A Parent's Guide to Volume

A Parent's Guide to Volume

  1. Creepy silence
  2. Peaceful silence, like a cotton ball landing on felt 
  3. Light background chatter 
  4. Normal conversation 
  5. Normal conversation with pleasant ambient background noise
  6. Attempted conversation with semi-distracting background noise 
  7. Attempted conversation with raucous background noise 
  8. Two simultaneous attempted, yet unsuccessful, conversations, plus raucous background noise 
  9. Multiple unsuccessful and fragmented conversations, plus familiar background noise, plus disconcerting unknown thudding or screeching 
  10. Keep all components of #9, but add an air horn, a Kidz Bop concert, an intermittent fire alarm, continual whining, and a child who cannot spell anything requesting you to "help" as she painstakingly writes a lengthy story while sitting in an adjacent room.  Bonus points if you're taking a work phone call.

Disclaimer:  Items 2, 3, 4, and 5 are purely fictional categories for parents.

Photo by Jason Rosewell on Unsplash


Its Own Kind of Beauty

The older I get, I'm increasingly convinced that I find what I'm looking for in life.  If I focus on the negatives, I find them.  I notice the traffic, the gray skies, the ripped seam in my kitchen linoleum that's growing larger, or the irritating customer service exchange.  Life's full of inconveniences and imperfections, after all.

But if I focus on the good, I find that, too.  Sometimes I just need to look for it -- really look for it.  What about this day, this moment, is good?  What mental snapshot can I take of something beautiful or interesting, right here and now, even in the midst of chaos, mess, or monotony?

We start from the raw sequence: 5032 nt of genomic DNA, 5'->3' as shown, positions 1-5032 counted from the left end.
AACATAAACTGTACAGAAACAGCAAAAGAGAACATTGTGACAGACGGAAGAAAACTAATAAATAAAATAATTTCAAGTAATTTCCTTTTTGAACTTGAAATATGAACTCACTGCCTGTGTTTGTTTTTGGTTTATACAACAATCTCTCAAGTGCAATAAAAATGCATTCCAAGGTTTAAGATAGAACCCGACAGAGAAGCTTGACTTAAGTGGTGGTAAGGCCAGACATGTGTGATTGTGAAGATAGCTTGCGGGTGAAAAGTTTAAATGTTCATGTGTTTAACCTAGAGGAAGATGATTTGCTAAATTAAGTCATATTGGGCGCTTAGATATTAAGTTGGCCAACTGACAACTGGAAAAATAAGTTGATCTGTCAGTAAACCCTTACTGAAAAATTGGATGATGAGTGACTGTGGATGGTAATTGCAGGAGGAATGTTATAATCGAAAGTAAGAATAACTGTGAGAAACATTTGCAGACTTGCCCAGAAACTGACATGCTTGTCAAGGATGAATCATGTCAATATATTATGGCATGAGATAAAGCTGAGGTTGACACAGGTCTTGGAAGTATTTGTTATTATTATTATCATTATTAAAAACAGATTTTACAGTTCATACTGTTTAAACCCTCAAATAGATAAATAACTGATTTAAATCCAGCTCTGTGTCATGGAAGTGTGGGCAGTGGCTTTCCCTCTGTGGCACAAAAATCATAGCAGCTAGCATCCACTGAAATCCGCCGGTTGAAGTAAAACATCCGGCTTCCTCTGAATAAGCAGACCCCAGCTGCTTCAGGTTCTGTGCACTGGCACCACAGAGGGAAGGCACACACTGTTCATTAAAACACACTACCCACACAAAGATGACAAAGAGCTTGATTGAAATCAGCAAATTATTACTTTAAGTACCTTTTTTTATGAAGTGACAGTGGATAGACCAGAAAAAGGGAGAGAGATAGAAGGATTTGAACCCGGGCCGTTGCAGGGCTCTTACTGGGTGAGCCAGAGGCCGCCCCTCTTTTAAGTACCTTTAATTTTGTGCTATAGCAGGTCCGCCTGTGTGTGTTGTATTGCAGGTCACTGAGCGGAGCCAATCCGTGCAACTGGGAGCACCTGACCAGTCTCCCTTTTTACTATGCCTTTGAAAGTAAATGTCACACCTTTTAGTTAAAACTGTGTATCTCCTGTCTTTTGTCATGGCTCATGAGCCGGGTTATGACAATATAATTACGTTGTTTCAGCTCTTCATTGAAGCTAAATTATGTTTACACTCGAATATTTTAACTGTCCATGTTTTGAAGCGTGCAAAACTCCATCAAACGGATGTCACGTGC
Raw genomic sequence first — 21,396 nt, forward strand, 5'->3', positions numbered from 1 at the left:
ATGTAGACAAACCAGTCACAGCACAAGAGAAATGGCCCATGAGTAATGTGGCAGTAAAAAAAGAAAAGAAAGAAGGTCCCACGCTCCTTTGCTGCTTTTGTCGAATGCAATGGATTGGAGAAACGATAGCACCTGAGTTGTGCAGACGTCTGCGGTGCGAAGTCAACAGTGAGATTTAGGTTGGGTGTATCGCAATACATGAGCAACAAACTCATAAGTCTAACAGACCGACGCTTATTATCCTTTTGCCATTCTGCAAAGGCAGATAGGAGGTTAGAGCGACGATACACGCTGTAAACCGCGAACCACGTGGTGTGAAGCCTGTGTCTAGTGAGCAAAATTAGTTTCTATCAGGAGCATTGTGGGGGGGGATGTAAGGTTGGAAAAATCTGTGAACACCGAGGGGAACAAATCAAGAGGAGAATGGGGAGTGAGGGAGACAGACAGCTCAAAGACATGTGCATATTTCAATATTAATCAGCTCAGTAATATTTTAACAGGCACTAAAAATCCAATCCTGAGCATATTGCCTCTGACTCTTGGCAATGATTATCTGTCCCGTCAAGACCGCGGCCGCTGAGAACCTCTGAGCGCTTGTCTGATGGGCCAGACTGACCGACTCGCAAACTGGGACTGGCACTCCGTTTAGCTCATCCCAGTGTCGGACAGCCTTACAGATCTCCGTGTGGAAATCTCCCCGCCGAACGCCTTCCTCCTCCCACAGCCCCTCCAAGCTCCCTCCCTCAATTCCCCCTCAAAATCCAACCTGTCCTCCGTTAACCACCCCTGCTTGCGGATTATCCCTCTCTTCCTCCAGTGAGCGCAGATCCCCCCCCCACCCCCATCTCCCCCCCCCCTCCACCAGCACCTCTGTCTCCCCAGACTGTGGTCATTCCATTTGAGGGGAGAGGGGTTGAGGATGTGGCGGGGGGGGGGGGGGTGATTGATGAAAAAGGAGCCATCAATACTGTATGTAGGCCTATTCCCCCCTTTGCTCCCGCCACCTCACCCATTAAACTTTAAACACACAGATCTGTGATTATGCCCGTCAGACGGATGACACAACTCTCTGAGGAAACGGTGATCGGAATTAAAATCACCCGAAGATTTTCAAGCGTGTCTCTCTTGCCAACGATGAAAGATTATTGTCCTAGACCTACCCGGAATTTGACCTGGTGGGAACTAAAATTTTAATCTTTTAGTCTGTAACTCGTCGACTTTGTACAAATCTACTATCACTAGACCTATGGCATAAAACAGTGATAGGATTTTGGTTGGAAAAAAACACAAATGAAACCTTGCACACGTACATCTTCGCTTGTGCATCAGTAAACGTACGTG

I've been exercising this muscle -- cultivating the habit of looking for good -- because it doesn't always come naturally.  Naturally, it's easy to gravitate toward the doldrums where one day rolls into another, then another, and we don't remember living them.  But when I search for good moments, they're there, waiting to be noticed.

I may not be a fan of winter weather, for example, but there's nothing frigid or stark about the sun setting through the trees as my daughters and their friends carve sledding tracks into the snow.

And I certainly appreciate the streamlined aesthetics of snow-dusted stacked wood.

And what's not to love about kids on fence?  I mean, it's kids!  On a fence!  They climbed up on its rails and stood silently from their perches to watch the cows from our neighbor's farm lumber across the field adjacent to our backyard.  I stood in the background, wondering what thoughts the kids were thinking, wondering if these types of everyday moments -- watching the cows from our backyard fence -- will be remembered when they eventually reminisce on their childhoods.

Winter has its own kind of beauty, after all.  I don't automatically see it when I'm zipping cumbersome jackets, mopping puddles left behind from boots, or brushing against the gritty, salt-and-dirt covered side of my car.  But the beauty is there.  The good is there.

It's just waiting for me to notice it.


A Small Victory: On Ordering Contacts

I'm not sure what this will reveal about me, but the most impressive thing I accomplished last week was ordering new contact lenses.  I had avoided the task for months, watching my contact supply dwindle to critically low levels.  Finally, there was one lonely pair at the bottom of the box, and even though I had seen plenty of those "Never Run Out of Contacts" commercials, like the astronaut getting sucked into space, I simply couldn't get my act together.

I wore that final pair of contacts for six weeks.  Maybe seven.  By the end, it felt like I was blinking over sandpaper.

Now, the funny thing is that ordering contacts isn't hard.  It's just one of those adult responsibilities that ate up all my bandwith.

But I did it!  The box arrived in the mail yesterday.  I was so proud that I nearly glued the wrapper to a cord and wore it around my neck like a gold medal, reminiscent of Pam's yogurt lids in The Office Olympics episode.  I was a winner.  I had ordered contacts!  I can blink painlessly again!

Small victories, people.  It never hurts to celebrate the small victories.


One Inch at a Time